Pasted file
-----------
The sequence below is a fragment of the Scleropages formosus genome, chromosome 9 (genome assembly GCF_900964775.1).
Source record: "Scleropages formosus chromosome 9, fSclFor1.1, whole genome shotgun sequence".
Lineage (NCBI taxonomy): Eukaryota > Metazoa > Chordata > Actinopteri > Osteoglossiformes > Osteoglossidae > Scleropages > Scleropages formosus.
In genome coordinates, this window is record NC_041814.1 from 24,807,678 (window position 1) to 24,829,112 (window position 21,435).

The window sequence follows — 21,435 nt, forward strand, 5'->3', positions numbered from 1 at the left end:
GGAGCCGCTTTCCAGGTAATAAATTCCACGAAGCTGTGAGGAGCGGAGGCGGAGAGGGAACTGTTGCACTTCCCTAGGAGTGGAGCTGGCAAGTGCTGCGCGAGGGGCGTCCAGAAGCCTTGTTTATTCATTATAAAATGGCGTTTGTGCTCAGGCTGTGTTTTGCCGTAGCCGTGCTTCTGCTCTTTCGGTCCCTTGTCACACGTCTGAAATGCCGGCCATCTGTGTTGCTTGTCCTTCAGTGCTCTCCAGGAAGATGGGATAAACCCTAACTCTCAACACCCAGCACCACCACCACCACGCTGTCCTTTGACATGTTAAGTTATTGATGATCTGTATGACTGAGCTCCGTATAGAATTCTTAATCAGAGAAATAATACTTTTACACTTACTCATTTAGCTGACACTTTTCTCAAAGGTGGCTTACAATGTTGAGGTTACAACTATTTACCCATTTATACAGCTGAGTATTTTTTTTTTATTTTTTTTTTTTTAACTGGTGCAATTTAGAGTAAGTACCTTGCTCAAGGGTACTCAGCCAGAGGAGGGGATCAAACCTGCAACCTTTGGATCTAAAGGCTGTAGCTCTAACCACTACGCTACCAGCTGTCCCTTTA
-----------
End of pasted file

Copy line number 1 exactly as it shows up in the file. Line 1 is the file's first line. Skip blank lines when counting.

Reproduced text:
The sequence below is a fragment of the Scleropages formosus genome, chromosome 9 (genome assembly GCF_900964775.1).